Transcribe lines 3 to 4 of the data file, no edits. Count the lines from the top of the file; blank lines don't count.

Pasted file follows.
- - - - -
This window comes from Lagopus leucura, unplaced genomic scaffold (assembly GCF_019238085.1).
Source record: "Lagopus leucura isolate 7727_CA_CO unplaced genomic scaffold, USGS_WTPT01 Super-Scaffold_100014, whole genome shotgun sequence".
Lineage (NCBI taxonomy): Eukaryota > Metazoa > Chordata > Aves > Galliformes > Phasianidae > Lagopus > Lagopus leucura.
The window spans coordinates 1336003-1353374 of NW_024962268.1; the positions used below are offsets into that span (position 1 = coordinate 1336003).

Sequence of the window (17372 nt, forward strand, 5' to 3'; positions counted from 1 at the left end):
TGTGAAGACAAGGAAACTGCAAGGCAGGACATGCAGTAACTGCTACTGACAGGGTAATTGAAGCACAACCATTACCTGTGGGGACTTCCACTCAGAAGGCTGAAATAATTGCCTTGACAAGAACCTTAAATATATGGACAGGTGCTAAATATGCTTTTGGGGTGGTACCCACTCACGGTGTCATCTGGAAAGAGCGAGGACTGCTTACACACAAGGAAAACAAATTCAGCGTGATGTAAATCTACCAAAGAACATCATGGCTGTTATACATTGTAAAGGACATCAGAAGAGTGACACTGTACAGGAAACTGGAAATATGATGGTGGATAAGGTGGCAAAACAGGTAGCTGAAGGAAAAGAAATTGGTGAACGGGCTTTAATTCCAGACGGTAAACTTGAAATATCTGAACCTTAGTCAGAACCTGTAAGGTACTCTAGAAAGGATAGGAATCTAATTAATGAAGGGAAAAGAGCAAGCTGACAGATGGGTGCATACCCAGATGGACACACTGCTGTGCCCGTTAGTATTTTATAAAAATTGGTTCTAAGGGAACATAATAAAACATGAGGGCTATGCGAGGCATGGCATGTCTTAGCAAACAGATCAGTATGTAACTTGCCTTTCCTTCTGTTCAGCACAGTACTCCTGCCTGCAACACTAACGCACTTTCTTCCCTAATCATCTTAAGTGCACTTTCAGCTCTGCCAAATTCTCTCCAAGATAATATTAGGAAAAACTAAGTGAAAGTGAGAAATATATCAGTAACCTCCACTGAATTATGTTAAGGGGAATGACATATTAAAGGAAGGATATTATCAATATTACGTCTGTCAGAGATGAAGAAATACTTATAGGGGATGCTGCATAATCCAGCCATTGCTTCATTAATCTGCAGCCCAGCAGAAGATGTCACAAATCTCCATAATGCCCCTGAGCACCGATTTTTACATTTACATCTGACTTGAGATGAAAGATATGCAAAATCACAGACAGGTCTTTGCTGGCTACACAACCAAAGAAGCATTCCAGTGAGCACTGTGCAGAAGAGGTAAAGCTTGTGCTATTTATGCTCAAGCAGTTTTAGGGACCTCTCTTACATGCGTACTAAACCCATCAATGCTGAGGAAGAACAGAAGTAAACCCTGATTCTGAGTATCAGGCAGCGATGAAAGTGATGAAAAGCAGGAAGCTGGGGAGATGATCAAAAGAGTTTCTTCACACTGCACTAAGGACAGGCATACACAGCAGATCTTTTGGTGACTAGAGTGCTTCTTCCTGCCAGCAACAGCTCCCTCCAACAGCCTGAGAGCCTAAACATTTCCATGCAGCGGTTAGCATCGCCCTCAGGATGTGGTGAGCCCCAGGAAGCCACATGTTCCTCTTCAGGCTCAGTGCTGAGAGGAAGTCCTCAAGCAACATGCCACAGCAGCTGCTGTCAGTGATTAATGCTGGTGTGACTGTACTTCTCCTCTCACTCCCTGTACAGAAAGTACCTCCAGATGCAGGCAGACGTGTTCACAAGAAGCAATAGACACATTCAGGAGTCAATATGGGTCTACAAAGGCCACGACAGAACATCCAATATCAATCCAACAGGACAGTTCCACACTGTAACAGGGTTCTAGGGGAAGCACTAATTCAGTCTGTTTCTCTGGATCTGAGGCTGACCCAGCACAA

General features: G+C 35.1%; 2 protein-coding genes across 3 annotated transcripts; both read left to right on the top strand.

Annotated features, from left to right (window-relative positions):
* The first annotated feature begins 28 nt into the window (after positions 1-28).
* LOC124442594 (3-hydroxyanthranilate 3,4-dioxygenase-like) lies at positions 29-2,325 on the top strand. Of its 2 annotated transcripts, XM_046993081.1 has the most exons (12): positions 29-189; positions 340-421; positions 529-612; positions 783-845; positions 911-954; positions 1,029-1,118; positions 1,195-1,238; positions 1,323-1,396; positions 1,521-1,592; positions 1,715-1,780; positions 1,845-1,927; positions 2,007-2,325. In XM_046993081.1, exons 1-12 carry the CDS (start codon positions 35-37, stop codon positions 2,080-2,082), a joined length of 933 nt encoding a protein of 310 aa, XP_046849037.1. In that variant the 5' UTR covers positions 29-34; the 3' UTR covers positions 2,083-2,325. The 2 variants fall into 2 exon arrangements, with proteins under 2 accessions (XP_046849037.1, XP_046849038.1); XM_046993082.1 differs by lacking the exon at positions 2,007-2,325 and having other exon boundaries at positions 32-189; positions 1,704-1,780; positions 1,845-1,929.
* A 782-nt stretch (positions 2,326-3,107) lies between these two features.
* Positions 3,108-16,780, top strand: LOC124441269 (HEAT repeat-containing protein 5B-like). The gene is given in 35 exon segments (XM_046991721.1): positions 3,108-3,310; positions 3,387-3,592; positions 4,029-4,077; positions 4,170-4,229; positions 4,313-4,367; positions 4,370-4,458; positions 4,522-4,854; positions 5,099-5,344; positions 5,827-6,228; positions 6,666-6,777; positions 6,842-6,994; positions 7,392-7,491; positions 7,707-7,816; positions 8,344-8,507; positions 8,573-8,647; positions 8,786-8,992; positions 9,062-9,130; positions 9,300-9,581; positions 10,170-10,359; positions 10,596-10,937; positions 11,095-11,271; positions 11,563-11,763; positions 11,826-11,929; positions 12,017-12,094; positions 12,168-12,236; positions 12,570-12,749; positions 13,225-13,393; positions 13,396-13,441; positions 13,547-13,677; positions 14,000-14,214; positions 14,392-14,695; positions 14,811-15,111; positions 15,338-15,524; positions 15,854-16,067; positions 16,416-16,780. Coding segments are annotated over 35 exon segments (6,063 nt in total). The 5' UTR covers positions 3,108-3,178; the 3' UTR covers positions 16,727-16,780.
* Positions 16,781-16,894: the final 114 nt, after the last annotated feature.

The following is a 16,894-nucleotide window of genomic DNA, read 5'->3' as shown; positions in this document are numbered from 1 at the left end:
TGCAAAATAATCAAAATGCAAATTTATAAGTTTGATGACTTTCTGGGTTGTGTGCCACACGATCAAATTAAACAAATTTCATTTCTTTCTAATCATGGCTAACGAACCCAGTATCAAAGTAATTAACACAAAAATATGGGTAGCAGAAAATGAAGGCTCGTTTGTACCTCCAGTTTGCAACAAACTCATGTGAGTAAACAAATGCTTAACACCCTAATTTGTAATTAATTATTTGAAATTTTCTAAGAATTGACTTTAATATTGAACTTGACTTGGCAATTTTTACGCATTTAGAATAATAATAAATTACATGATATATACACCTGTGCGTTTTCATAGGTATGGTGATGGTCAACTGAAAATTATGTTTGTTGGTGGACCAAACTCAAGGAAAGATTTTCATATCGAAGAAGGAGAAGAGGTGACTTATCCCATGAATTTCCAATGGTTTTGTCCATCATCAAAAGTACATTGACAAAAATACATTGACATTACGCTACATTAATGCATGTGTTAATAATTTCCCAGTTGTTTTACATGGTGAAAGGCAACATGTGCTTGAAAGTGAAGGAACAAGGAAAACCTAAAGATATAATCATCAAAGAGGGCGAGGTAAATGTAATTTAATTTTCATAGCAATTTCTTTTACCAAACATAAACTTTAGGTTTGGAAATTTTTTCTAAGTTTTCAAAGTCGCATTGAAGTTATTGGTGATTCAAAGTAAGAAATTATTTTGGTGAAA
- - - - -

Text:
Lineage (NCBI taxonomy): Eukaryota > Metazoa > Chordata > Aves > Galliformes > Phasianidae > Lagopus > Lagopus leucura.
The window spans coordinates 1336003-1353374 of NW_024962268.1; the positions used below are offsets into that span (position 1 = coordinate 1336003).